The biggest advantage a framework has over static libraries is that they act as a neat way of packaging up the compiled library binary and any related headers. They can be dropped into your project (just like the SDK's built-in frameworks like Foundation and UIKit) and they should just work (most of the time).
Most frameworks contain dynamic libraries; frameworks created in Xcode using the Mac Framework template will create a dynamic library. The iPhone does not support dynamic frameworks which is why it has become common for reusable libraries of iOS code to be distributed as static libraries instead.
Static libraries are fine, but they require a bit of extra work on the part of the user. You need to link your project to the library and you need to copy the header files into your project or reference them somewhere by setting the appropriate header search paths in your build settings.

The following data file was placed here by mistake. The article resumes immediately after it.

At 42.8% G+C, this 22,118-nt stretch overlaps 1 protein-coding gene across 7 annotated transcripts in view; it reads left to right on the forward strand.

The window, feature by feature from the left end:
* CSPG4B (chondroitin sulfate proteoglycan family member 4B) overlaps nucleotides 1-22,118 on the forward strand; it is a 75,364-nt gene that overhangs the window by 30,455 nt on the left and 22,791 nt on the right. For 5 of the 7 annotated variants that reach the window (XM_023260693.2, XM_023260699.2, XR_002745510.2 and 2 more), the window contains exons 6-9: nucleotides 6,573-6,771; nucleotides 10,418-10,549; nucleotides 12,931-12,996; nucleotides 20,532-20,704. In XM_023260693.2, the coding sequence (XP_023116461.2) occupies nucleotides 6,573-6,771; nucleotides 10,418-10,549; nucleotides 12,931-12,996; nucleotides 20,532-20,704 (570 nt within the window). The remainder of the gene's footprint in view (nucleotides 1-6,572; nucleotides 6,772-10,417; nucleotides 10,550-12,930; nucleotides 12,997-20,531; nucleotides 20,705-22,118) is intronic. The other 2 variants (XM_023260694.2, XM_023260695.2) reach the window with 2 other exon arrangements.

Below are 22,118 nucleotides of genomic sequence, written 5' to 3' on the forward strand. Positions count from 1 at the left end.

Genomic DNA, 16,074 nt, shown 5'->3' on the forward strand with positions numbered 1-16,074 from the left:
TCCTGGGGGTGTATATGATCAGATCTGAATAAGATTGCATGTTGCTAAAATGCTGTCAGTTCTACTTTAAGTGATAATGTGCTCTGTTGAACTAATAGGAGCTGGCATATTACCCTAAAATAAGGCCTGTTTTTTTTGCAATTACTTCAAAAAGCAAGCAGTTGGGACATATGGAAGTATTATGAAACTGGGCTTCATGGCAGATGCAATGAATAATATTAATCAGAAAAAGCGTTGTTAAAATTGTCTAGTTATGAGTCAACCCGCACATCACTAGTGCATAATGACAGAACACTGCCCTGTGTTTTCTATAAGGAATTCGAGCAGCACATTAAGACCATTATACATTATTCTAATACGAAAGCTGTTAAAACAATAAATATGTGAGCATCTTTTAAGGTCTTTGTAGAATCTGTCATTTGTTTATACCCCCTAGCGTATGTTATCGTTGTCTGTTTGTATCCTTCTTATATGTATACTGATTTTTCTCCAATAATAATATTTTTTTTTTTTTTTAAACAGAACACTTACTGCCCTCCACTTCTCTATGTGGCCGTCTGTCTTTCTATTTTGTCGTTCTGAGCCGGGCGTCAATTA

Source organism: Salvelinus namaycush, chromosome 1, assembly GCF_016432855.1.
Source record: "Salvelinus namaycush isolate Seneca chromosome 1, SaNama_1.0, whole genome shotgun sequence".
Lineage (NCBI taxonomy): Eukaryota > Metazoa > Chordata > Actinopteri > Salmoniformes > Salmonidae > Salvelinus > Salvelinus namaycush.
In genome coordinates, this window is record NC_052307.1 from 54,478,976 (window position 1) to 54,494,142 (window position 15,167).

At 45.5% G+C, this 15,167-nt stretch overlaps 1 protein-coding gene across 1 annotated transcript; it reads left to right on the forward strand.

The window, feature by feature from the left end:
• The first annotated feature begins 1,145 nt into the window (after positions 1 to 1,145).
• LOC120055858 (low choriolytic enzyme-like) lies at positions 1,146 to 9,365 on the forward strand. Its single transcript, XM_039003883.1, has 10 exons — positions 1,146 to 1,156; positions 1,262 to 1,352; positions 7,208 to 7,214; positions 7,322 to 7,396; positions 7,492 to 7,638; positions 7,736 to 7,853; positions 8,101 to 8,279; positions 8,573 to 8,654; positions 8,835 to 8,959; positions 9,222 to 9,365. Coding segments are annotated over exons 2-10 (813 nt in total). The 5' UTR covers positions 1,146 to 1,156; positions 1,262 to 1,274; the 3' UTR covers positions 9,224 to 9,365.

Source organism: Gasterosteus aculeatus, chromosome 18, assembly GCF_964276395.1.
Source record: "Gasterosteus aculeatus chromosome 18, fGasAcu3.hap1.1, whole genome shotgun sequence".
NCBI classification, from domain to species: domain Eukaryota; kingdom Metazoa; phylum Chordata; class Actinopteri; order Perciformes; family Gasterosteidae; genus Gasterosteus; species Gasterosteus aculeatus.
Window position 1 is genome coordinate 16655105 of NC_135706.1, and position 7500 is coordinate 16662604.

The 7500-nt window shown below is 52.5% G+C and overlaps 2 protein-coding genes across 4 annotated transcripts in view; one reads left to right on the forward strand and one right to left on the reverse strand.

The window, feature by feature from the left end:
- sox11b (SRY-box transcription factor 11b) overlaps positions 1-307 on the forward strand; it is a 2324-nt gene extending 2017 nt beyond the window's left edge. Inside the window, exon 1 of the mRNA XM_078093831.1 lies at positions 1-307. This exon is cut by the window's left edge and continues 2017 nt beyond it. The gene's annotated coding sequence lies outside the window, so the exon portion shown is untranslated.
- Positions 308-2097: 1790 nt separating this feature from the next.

So: in summary, my opinion is that the best way of distributing your library is as a framework. To create a "static" framework for iOS, you can essentially take a normal framework and replace the binary with your compiled static library. This is how I distribute one of my libraries, Resty and is how I intend to distribute my libraries in the future.
You may want to look at the supplied Rakefile in that project (in case you aren't aware, Rake is Ruby's equivalent of Make). I have a handful of tasks for compiling my project (using
xcodebuild) and packaging them as a static framework for iOS. You should find this useful.
Alternatively, you may wish to use these Xcode 4 templates for creating an iOS framework.
Update 9 Dec 2013: this is a popular answer so I thought I'd edit to say that my first choice for library distribution has changed. My first choice for any third party library as either a consumer or producer is CocoaPods. I distribute my libraries using CocoaPods and offer a precompiled static library with headers as a fallback option.